Use of health care utilization as a metric of intervention success may perpetuate racial disparities: An outcome evaluation of a homeless transitional care program.
OBJECTIVE: This study explored race-based differences in disease burden, health care utilization, and mortality for Black and White persons experiencing homelessness (PEH) who were referred to a transitional care program, and health care utilization and program outcomes for program participants. DESIGN: This was a quantitative program evaluation. SAMPLE: Black and White PEH referred to a transitional care program (n = 450). We also analyzed data from the subgroup of program participants (N = 122). Of the 450 referrals, 122 participants enrolled in the program. MEASURES: We included chronic disease burden, mental illness, substance use, health care utilization, and mortality rates for all PEH referred. For program participants, we added 6-month pre/post health care utilization and program outcomes. All results were dichotomized by race. RESULTS: Black PEH who were referred to the program had higher rates of hypertension, diabetes, renal failure, and HIV and similar post-referral mortality rates compared to White PEH. Black and White PEH exhibited similar program outcomes; however, Black PEH revisited the emergency department (ED) less frequently than White PEH at 30 and 90 days after participating in the program. CONCLUSIONS: Health care utilization may be a misleading indicator of medical complexity and morbidity among Black PEH. Interventions that rely on health care utilization as an outcome measure may unintentionally contribute to racial disparities.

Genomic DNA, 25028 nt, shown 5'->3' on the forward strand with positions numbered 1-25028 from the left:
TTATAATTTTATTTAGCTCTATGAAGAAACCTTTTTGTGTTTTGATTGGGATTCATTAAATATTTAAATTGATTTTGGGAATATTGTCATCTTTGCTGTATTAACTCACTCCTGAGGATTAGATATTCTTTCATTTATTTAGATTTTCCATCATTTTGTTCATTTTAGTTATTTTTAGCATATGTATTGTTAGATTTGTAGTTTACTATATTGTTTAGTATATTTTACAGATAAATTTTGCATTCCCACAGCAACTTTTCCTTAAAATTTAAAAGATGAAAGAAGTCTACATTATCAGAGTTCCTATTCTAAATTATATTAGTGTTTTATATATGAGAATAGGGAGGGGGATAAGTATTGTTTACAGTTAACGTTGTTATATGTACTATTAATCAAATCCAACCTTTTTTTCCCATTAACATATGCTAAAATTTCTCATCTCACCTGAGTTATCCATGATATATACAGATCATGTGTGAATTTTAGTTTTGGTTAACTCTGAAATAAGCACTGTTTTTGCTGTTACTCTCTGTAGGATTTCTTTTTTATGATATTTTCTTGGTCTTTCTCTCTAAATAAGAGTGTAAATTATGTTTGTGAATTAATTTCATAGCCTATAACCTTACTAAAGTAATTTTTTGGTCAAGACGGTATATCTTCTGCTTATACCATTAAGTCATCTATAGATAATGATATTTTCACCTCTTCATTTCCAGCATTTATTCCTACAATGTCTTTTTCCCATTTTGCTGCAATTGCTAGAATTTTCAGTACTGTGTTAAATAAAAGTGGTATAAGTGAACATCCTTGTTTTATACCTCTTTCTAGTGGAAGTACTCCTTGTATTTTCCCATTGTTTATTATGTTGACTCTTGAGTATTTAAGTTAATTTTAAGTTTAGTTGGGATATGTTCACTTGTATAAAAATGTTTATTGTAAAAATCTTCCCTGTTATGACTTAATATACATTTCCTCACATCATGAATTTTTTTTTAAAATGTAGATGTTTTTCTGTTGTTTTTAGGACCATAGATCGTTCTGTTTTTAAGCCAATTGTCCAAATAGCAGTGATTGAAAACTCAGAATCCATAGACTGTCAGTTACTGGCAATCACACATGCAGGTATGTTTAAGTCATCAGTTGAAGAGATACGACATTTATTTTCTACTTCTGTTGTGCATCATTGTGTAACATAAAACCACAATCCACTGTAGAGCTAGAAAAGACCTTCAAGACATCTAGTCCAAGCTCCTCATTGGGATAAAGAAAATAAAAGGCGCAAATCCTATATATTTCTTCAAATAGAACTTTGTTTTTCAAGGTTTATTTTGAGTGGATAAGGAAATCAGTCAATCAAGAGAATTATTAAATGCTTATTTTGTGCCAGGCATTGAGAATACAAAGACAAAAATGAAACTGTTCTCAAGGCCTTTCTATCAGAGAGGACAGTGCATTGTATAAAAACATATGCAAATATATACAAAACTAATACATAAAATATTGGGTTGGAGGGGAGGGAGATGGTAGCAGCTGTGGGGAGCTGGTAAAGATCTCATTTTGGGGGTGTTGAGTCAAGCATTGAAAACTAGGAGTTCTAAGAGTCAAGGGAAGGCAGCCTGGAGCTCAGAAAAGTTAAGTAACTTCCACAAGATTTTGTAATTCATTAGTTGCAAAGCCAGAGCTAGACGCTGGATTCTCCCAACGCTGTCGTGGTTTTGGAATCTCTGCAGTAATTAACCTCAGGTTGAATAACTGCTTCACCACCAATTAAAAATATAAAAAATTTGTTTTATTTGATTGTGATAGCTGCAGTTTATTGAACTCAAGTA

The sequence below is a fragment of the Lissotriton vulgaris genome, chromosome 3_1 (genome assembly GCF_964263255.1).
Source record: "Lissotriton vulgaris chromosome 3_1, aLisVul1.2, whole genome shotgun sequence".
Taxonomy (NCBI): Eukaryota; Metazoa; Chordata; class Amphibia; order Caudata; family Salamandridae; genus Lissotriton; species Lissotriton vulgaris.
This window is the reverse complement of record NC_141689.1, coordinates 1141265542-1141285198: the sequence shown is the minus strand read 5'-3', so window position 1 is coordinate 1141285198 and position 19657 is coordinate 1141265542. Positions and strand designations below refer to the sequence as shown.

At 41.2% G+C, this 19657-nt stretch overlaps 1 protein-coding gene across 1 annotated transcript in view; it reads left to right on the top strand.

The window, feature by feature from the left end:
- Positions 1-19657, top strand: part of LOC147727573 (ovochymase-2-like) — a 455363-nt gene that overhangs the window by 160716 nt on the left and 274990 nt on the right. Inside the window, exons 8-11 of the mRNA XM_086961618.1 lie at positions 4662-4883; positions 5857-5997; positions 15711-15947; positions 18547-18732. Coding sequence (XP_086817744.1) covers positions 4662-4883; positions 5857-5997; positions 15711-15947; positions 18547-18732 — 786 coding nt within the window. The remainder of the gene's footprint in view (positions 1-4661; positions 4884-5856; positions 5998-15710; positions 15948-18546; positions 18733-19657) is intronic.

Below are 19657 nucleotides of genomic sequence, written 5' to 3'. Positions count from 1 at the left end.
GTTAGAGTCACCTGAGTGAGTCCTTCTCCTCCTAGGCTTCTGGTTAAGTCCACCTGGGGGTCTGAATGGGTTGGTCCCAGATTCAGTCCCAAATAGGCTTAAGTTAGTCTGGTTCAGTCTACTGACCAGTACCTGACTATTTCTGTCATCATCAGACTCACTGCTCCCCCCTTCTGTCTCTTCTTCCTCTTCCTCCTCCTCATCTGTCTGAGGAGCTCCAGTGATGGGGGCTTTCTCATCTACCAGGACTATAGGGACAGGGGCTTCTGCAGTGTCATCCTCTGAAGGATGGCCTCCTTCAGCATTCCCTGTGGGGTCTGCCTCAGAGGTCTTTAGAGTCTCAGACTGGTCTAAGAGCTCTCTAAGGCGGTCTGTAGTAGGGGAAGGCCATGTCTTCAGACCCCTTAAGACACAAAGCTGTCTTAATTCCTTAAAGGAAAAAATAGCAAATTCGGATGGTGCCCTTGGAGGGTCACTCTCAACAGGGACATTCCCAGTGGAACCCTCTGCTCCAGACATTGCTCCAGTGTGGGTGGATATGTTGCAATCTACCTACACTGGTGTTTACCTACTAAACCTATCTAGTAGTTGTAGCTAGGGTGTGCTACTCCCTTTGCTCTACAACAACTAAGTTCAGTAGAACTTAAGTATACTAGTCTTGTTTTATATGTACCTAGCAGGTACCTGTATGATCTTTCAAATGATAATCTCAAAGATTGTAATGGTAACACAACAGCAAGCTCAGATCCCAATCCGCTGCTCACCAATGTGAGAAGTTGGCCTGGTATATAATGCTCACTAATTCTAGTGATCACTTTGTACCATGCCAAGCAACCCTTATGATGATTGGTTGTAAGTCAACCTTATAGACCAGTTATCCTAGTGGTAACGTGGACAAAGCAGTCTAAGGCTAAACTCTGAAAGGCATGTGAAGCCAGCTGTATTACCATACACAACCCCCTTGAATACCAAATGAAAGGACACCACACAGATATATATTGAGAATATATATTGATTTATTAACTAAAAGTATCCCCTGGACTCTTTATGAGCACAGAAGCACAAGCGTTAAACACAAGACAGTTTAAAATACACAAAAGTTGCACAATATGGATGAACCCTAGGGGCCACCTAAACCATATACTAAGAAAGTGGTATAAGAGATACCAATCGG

Nohria, R; Biederman, DJ; Sloane, R; Thibault, A
Volume / Issue
Start / End Page
Electronic International Standard Serial Number (EISSN)
Digital Object Identifier (DOI)